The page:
One of my favorite quotes is by Nelson Mandela, “May your choices reflect your hopes and not your fears.” I hope I will be able to embrace this idea, and not let my fears and insecurities rule my life decisions. I have to trust that I deserve to be happy and that I’m worthy of living the life I want, the life of my dreams.




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Turns out, New York was Mr. Right now, and not Mr. Right.

After almost exactly a year to the day I moved to this beautiful, chaotic, overcrowded, diverse and wonderful city, I’m returning to California.

New York and I had an inspired romance. It was hot and heavy. We broke up. We fought and cried. We got back together. We had dinners and walks in Central Park where the city wooed me back in and there was even a kind of makeup sex — inspired by the smell of spring and the turning leaves in fall.

But in the end, I have to return to my true love — the people in my life who love me and I found I can’t live without.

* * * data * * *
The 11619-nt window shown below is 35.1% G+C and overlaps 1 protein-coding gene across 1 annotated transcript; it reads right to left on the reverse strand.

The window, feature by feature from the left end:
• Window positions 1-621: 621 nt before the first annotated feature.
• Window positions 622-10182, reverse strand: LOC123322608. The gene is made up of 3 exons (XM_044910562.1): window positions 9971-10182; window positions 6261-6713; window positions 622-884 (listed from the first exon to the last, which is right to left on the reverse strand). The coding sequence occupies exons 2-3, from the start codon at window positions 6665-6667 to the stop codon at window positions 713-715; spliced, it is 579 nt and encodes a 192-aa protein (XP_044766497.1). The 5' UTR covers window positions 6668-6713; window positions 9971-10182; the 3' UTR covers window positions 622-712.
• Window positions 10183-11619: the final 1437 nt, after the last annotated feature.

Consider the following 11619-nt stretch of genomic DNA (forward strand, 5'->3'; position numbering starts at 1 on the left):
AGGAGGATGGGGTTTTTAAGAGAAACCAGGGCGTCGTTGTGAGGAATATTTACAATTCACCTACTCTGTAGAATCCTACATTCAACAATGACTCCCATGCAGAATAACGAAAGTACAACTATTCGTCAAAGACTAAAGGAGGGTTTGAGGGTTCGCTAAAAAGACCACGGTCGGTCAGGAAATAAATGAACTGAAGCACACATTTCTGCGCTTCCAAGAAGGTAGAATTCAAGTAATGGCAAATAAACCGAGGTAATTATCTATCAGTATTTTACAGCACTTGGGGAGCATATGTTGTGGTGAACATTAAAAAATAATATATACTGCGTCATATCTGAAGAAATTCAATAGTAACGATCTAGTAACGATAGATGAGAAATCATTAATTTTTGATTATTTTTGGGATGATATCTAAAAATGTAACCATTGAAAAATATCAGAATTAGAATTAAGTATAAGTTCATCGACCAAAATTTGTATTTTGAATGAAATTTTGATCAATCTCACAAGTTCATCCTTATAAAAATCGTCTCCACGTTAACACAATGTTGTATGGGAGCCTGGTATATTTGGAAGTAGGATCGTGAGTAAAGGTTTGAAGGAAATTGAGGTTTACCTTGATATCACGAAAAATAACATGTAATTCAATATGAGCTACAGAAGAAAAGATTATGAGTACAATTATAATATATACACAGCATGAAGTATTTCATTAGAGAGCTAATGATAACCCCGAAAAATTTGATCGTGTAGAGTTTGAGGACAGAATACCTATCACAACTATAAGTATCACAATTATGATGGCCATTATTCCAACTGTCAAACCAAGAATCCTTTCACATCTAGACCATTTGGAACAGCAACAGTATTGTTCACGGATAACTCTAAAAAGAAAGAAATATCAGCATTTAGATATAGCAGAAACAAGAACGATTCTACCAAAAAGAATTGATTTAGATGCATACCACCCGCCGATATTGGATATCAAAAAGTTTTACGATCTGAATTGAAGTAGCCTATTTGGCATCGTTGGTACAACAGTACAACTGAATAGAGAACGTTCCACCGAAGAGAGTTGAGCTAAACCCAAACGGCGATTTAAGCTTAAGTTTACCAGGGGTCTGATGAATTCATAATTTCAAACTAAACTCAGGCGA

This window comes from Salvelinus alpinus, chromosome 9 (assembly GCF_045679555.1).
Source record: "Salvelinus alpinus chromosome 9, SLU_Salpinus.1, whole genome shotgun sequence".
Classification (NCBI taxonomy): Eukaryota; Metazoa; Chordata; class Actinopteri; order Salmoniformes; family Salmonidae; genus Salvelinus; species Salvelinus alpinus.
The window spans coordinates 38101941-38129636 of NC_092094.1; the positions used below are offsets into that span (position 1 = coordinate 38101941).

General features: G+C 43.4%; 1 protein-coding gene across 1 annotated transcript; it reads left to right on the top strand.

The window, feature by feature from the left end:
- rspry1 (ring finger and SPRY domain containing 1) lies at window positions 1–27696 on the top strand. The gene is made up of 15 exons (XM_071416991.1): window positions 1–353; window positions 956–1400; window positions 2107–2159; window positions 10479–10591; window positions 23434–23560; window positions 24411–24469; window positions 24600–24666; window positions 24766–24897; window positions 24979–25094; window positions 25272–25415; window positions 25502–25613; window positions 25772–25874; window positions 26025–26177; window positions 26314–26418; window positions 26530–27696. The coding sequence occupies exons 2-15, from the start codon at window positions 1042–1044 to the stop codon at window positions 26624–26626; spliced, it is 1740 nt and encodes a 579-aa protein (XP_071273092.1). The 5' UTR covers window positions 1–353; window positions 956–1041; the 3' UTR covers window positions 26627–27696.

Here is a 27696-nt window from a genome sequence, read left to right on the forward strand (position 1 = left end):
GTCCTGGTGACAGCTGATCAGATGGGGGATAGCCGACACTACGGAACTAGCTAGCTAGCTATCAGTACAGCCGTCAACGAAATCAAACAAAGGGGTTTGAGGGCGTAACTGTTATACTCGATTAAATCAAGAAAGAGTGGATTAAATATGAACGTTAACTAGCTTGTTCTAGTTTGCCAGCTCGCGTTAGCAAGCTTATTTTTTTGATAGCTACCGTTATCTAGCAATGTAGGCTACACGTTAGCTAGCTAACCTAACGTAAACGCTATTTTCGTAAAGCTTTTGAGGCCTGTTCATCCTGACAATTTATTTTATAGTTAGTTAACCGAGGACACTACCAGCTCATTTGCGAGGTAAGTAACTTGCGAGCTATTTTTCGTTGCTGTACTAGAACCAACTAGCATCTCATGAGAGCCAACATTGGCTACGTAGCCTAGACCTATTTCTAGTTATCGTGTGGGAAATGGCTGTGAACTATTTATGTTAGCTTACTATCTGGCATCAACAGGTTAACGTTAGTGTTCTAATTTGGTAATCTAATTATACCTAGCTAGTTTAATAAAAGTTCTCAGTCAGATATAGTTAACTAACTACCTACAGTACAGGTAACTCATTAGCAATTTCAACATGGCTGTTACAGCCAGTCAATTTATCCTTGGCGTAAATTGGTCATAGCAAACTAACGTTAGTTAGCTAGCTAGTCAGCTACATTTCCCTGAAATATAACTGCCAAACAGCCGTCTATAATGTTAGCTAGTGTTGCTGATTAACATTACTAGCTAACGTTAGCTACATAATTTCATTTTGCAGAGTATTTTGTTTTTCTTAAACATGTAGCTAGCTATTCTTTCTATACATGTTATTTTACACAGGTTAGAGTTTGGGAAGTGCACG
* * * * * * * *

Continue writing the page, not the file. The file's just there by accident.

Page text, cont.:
In a week, I return to California, Los Angeles specifically. I will plant myself in that overcrowded city of beautiful people near the sea. People who hike, and bike, and can’t get enough of the outdoors.

The loves of my life, my 86-year-old father, my dear son, my treasured friends, and in a turn of incredible great fortune, my work, They’re all there waiting for me.

I will miss my colleagues and friends in NYC so much. A raunchy bunch, funny and warm.  They welcomed me in and made me a part of their family.

What I learned in one year was more than I could have imagined — about myself and news, and I’m 100 percent better for having been here. My heart aches a bit about leaving.

I’m taking some of the East Coast back with me in many ways. It’s hard to leave. New York is alluring unlike any other place. It’s raw and confrontational, and breathtakingly beautiful. It’s loud, extreme, fast and real, but in the end, there’s no place like home.

The future is always uncertain. I’m choosing to be near to my loves rather than far away from them.

A tough choice, but a very happy one.

Sorry New York, you’re amazing. I hope we can stay friends.



The Journey and the Sherpa-like People Who Guide You

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At around 8-years-old I gave my dad a small wooden toy sailboat. On the side were the words, “Life is a journey, not a destination.” The Father’s Day gift symbolized (at least to me) why we moved to a different house or state every year for those eight years, and maybe why my father has never stopped moving.